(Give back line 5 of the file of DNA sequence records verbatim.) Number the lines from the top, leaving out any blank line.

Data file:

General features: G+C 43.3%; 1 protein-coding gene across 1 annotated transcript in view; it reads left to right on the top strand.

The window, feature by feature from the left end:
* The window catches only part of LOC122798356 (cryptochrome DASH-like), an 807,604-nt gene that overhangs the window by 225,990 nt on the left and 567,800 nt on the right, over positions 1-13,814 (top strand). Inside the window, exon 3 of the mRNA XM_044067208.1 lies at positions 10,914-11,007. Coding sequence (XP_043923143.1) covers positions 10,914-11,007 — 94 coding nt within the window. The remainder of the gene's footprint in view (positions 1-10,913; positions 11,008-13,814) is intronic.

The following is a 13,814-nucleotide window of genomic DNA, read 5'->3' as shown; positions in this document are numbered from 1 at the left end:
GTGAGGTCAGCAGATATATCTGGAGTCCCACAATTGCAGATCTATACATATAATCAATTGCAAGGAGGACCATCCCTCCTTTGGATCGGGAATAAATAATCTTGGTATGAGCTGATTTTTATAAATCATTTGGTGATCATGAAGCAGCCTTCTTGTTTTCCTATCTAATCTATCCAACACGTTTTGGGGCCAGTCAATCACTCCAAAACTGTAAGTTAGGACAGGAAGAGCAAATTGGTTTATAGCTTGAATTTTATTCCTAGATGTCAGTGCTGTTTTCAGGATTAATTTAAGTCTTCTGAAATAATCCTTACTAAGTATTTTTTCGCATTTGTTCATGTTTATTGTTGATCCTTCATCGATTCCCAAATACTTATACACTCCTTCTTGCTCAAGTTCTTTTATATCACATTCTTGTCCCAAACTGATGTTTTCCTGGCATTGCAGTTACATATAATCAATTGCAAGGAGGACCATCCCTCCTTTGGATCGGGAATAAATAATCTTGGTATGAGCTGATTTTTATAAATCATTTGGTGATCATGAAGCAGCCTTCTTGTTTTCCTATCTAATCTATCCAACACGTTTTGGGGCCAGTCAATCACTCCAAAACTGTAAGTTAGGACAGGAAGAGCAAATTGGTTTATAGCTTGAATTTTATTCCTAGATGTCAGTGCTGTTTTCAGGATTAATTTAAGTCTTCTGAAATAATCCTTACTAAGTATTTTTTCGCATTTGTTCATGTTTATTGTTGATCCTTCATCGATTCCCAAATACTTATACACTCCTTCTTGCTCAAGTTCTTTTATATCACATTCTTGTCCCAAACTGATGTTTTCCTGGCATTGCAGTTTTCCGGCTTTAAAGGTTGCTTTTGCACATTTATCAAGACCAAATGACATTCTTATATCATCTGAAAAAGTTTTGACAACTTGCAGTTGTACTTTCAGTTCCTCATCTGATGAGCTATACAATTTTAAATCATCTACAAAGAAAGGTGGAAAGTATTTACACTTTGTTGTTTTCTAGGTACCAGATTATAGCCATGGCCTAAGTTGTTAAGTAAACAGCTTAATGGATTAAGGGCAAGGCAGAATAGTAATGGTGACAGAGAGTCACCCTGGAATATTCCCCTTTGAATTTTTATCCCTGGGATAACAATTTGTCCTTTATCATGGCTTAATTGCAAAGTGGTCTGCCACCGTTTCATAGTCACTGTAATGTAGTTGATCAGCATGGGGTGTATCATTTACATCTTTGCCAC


GTGAGGTCAGCAGATATATCTGGAGTCCCACAATTGCAGATCTATACATATAATCAATTGCAAGGAGGACCATCCCTCCTTTGGATCGGGAATAAATAATCTTGGTATGAGCTGATTTTTATAAATCATTTGGTGATCATGAAGCAGCCTTCTTGTTTTCCTATCTAATCTATCCAACACGTTTTGGGGCCAGTCAATCACTCCAAAACTGTAAGTTAGGACAGGAAGAGCAAATTGGTTTATAGCTTGAATTTTATTCCTAGATGTCAGTGCTGTTTTCAGGATTAATTTAAGTCTTCTGAAATAATCCTTACTAAGTATTTTTTCGCATTTGTTCATGTTTATTGTTGATCCTTCATCGATTCCCAAATACTTATACACTCCTTCTTGCTCAAGTTCTTTTATATCACATTCTTGTCCCAAACTGATGTTTTCCTGGCATTGCAGTTACATATAATCAATTGCAAGGAGGACCATCCCTCCTTTGGATCGGGAATAAATAATCTTGGTATGAGCTGATTTTTATAAATCATTTGGTGATCATGAAGCAGCCTTCTTGTTTTCCTATCTAATCTATCCAACACGTTTTGGGGCCAGTCAATCACTCCAAAACTGTAAGTTAGGACAGGAAGAGCAAATTGGTTTATAGCTTGAATTTTATTCCTAGATGTCAGTGCTGTTTTCAGGATTAATTTAAGTCTTCTGAAATAATCCTTACTAAGTATTTTTTCGCATTTGTTCATGTTTATTGTTGATCCTTCATCGATTCCCAAATACTTATACACTCCTTCTTGCTCAAGTTCTTTTATATCACATTCTTGTCCCAAACTGATGTTTTCCTGGCATTGCAGTTTTCCGGCTTTAAAGGTTGCTTTTGCACATTTATCAAGACCAAATGACATTCTTATATCATCTGAAAAAGTTTTGACAACTTGCAGTTGTACTTTCAGTTCCTCATCTGATGAGCTATACAATTTTAAATCATCTACAAAGAAAGGTGGAAAGTATTTACACTTTGTTGTTTTCTAGGTACCAGATTATAGCCATGGCCTAAGTTGTTAAGTAAACAGCTTAATGGATTAAGGGCAAGGCAGAATAGTAATGGTGACAGAGAGTCACCCTGGAATATTCCCCTTTGAATTTTTATCCCTGGGATAACAATTTGTCCTTTATCATGGCTTAATTGCAAAGTGGTCTGCCACCGTTTCATAGTCACTGTAATGTAGTTGATCAGCATGGGGTGTATCATTTACATCTTTGCCAC